be more human

“Mike Passed Away.”

Grief for a friend.

“Mike passed away.” A momentary premonition from the previous sentence forewarned me, but the finality of that statement still crushed me. My heart sank. We had only called to offer another job. Our relationship was symbiotic; I had no time but had the money, you had no money but had the time. We bonded easily that first summer day, you needed a job and I needed help. You told me you were a vet, you did your time in the army, and when you discovered that I was a doctor, you explained how you almost died recently. A part of your heart had died, and then failed, and then stopped. You were resurrected in the ED, and then slowly revived in the ICU. Then you showed up on my doorstep a month later offering to pressure wash my house and clean out my gutters. You needed work. “Work?!” I exclaimed, “You need to take it easy!”

My thoughts drifted to that first resuscitation. I imagined the medical teams working rapidly but deliberately to save your life. One rhythmically “pistoned” your sternum, probably cracking a few ribs in the process. Another slid a large bore catheter into your arm and infused boluses of epinephrine and bicarbonate into your veins. Another slapped sticky electrodes on your chest and shocked your lifeless body. The team continued. A few minutes later your body resumed its vital functions and you were whisked off to the cath lab where the cardiologist snaked a thin catheter into the vessels of your heart to relieve the deadly blockage.

This time was different though, you succumbed to an overwhelming infection and had no chance, a complication from a previous intervention. I imagined your lifeless body lying in that ICU bed dying with lines and tubes protruding in all different directions. I cried. You didn’t live the easy life, your body told the tale. Your balding head was tanned and burnt, your arms were toned and sinewy and strong. You lived a hard life, a life of manual labor, but by design, you refused to be chained to a desk. You were aged physically, but young mentally, you were so full of life even in your 60s. The intensivist probably struggled getting that needle through your worn, leathery, weathered neck skin as he inserted that large central catheter. I smiled sadly. You were a hard dude, even in death.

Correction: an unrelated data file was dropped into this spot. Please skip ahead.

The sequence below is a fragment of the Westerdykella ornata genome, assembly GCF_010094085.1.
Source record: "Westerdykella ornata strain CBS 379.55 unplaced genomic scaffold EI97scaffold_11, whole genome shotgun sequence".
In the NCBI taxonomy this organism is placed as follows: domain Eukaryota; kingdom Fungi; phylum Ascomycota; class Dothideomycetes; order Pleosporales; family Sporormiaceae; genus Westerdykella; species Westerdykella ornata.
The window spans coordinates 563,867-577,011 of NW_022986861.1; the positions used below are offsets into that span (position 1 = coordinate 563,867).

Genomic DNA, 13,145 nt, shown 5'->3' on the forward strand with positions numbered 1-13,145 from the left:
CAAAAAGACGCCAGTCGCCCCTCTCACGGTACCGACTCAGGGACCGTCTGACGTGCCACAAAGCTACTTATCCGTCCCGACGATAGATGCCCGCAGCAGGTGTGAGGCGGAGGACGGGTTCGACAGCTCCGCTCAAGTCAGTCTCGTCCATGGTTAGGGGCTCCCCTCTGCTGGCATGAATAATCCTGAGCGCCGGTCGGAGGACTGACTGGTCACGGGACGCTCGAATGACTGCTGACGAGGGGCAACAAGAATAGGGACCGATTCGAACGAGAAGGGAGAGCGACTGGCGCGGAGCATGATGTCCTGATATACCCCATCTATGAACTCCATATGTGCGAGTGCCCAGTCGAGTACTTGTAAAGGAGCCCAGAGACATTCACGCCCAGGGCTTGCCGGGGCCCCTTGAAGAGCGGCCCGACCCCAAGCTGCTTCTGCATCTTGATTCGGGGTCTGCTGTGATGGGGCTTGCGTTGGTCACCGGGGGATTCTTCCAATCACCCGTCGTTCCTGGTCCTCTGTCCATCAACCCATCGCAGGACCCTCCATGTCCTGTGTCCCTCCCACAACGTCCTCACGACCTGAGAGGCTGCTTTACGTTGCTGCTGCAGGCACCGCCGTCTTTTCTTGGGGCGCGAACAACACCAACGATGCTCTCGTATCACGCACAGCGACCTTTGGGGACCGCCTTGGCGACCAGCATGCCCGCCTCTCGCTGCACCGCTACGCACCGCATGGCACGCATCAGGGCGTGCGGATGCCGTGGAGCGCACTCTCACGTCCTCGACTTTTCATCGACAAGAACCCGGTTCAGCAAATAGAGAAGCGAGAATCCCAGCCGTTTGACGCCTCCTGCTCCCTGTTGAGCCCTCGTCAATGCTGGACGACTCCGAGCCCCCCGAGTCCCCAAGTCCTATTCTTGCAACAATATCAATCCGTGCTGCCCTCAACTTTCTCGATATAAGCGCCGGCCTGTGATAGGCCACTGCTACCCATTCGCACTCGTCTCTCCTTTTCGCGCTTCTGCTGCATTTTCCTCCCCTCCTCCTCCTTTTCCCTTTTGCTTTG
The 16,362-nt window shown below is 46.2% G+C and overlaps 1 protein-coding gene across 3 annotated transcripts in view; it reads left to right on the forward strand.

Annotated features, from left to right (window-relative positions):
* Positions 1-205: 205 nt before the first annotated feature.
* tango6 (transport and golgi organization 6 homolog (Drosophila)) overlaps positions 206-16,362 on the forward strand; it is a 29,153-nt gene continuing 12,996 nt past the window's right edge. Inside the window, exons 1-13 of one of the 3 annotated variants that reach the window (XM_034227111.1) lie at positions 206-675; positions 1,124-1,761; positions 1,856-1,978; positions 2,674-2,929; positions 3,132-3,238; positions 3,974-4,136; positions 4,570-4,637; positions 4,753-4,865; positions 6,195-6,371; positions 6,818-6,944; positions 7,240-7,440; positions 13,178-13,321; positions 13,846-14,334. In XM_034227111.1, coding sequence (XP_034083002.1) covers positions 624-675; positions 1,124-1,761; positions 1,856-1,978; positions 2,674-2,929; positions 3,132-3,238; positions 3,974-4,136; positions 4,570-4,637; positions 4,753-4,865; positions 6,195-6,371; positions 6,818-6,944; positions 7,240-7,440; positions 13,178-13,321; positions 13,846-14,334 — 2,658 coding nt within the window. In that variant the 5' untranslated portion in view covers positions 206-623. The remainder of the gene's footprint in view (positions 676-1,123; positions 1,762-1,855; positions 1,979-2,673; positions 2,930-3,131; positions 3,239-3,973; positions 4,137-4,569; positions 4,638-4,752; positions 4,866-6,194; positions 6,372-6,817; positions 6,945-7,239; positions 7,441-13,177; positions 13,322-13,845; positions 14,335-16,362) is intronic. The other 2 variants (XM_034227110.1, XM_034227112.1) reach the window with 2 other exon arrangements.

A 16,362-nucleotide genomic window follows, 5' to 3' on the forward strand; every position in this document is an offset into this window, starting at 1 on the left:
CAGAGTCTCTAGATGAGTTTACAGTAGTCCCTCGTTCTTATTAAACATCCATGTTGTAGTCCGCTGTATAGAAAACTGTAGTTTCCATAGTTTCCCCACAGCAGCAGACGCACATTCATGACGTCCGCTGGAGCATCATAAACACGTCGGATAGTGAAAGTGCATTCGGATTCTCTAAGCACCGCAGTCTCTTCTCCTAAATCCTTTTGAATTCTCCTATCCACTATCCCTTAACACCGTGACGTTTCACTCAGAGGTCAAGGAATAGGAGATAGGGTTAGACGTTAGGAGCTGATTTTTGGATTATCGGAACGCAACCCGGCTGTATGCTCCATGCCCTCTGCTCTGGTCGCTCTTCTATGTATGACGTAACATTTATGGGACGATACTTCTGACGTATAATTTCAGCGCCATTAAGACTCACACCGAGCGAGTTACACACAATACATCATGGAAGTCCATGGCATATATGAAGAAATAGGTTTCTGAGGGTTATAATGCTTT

Knowing you personally made your death so much more vivid, so much more alive, so much more devastating. You were not just another face in a sterile exam room, you were a person, alive, and fascinating. I regularly see death in my job, but recently it has become so clinical. Do I not care? Am I broken? Not human? Who is to blame? Was it the unpleasantly demented man today who said I was a liar, and that all I wanted was his money, and that I was stupid? Or maybe it was the obviously drug seeking patient before that, or maybe the one that was clearly abusing the system for personal gain. Or maybe the daily exposure to all of those unpleasant experiences had hardened me? Maybe I distanced myself subconsciously?

But then I remembered the inordinate amount of time that I spent in a 94 year old man’s room recently as he relived his World War II glory days as a fighter pilot flying the famed F4U Corsair – that beautiful gull-winged aircraft with a massive propeller that tore through the skies of the Pacific. He explained that being an engineer before the war simplified the physics and angles of anticipating and leading the enemy with his reticle during a dogfight. A naval officer from the greatest generation – one of the few still alive – was speaking history. I wanted to listen for hours, but couldn’t. So I moved on and apologized to the next patient for my tardiness.

Or maybe it’s the endless mandatory documentation that takes away from actual quality time with my patients? Or maybe it’s the perpetual grind of understaffing and overworking in most emergency departments? Or maybe it’s me? Maybe I’ve allowed myself to become callous? Maybe I’ve distanced myself to avoid the pain? Maybe it’s a protective mechanism when there is constant loss?

I just hope those caring for you in your final moments knew you, or allowed you to infiltrate their social barriers. I hope they held your weathered hand, softly touched your sunburnt shoulder, and comforted your failing heart in some way. I hope they were a little more human. I will miss you friend. I will miss our talks. I will miss our symbiotic relationship. You helped me, I hope I helped you.

I promise you this, tomorrow I will care. Tomorrow I will search for that unique life in each one of my patients that you so vividly showed to me. Goodbye my friend.

Leave a Reply

%d bloggers like this: